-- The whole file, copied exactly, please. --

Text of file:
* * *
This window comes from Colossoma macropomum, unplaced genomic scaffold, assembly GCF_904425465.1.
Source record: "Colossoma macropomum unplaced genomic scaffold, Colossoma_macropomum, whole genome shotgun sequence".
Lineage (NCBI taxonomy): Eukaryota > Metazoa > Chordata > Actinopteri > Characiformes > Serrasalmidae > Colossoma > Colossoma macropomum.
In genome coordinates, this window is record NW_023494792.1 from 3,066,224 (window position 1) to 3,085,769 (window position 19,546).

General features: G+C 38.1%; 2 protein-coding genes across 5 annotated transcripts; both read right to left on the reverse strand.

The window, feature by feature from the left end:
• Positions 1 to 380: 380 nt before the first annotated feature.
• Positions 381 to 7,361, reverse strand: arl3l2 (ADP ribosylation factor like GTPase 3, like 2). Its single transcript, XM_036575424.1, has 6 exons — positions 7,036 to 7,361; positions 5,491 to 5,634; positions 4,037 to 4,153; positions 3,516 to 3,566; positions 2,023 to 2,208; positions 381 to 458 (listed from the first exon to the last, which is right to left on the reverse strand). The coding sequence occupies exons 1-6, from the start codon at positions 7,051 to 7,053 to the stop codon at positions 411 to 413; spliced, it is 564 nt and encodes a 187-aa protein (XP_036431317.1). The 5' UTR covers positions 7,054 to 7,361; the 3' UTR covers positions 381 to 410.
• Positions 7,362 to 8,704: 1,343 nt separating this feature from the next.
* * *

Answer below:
This window comes from Colossoma macropomum, unplaced genomic scaffold, assembly GCF_904425465.1.
Source record: "Colossoma macropomum unplaced genomic scaffold, Colossoma_macropomum, whole genome shotgun sequence".
Lineage (NCBI taxonomy): Eukaryota > Metazoa > Chordata > Actinopteri > Characiformes > Serrasalmidae > Colossoma > Colossoma macropomum.
In genome coordinates, this window is record NW_023494792.1 from 3,066,224 (window position 1) to 3,085,769 (window position 19,546).

General features: G+C 38.1%; 2 protein-coding genes across 5 annotated transcripts; both read right to left on the reverse strand.

The window, feature by feature from the left end:
• Positions 1 to 380: 380 nt before the first annotated feature.
• Positions 381 to 7,361, reverse strand: arl3l2 (ADP ribosylation factor like GTPase 3, like 2). Its single transcript, XM_036575424.1, has 6 exons — positions 7,036 to 7,361; positions 5,491 to 5,634; positions 4,037 to 4,153; positions 3,516 to 3,566; positions 2,023 to 2,208; positions 381 to 458 (listed from the first exon to the last, which is right to left on the reverse strand). The coding sequence occupies exons 1-6, from the start codon at positions 7,051 to 7,053 to the stop codon at positions 411 to 413; spliced, it is 564 nt and encodes a 187-aa protein (XP_036431317.1). The 5' UTR covers positions 7,054 to 7,361; the 3' UTR covers positions 381 to 410.
• Positions 7,362 to 8,704: 1,343 nt separating this feature from the next.